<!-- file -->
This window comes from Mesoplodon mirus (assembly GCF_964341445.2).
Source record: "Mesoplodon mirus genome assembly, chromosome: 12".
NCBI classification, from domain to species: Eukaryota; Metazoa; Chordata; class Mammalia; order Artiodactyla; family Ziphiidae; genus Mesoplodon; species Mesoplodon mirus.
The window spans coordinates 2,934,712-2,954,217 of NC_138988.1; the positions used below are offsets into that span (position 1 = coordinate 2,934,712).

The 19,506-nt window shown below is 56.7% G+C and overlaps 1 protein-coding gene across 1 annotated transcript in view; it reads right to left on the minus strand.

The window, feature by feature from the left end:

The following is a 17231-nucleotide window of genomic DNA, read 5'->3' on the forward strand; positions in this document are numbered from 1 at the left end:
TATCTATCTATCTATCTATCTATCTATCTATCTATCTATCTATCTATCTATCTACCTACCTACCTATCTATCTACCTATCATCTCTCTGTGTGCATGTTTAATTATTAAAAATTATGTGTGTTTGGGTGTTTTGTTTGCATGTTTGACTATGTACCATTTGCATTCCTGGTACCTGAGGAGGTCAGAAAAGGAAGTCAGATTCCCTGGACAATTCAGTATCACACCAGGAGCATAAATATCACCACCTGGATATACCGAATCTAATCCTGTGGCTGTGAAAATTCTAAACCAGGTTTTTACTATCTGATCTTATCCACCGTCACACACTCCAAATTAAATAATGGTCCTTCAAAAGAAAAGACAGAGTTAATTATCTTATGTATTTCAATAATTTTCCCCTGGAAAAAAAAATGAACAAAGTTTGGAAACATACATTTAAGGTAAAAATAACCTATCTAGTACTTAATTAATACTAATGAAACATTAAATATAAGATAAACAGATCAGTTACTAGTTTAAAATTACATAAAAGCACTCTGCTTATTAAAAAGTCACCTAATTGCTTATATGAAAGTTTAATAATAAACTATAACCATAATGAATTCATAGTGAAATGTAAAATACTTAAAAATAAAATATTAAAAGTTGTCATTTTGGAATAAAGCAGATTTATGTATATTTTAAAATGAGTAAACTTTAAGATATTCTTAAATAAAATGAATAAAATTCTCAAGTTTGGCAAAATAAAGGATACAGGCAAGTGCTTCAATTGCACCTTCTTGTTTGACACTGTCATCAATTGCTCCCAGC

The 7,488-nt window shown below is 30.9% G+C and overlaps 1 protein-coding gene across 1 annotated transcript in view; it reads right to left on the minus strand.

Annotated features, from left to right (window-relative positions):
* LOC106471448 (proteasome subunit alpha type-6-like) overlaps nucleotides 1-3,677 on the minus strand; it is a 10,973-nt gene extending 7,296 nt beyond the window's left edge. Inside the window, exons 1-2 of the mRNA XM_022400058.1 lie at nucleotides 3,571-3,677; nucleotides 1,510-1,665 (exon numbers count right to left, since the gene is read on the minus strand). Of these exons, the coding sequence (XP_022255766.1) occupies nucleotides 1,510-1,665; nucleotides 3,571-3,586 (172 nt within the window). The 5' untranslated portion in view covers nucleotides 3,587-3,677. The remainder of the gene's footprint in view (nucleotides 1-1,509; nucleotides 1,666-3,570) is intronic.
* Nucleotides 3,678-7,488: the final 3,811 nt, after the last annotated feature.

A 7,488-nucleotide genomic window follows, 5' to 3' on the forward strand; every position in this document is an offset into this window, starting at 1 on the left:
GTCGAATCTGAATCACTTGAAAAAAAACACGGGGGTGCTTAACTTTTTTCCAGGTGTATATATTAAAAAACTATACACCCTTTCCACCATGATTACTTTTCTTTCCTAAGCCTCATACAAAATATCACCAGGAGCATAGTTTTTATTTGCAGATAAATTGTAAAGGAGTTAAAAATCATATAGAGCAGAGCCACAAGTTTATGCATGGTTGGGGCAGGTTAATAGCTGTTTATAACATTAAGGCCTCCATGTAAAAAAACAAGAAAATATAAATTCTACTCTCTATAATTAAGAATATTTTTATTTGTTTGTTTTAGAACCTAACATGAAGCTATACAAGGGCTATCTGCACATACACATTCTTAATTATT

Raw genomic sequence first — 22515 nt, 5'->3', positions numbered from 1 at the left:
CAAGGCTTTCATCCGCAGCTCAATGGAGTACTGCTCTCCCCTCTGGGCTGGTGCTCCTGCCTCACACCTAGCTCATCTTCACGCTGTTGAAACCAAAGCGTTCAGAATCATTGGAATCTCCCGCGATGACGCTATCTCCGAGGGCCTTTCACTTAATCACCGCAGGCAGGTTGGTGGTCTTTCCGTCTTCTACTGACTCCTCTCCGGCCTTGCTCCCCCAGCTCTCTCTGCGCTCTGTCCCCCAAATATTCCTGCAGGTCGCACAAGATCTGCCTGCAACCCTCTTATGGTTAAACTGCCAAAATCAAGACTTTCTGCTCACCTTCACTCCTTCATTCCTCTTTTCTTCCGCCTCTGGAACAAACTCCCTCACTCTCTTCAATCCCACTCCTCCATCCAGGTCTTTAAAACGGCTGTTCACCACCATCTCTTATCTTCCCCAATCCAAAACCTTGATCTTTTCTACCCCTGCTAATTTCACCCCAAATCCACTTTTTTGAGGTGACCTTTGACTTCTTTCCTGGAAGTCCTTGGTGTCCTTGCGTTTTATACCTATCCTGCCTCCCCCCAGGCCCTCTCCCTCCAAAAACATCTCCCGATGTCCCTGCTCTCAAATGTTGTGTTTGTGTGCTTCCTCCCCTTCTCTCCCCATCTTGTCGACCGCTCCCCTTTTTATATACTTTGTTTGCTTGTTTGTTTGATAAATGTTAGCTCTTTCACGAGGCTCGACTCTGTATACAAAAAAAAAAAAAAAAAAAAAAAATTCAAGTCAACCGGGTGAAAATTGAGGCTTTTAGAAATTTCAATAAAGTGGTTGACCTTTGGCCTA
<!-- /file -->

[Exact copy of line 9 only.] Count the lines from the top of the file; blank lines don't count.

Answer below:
The 7,488-nt window shown below is 30.9% G+C and overlaps 1 protein-coding gene across 1 annotated transcript in view; it reads right to left on the minus strand.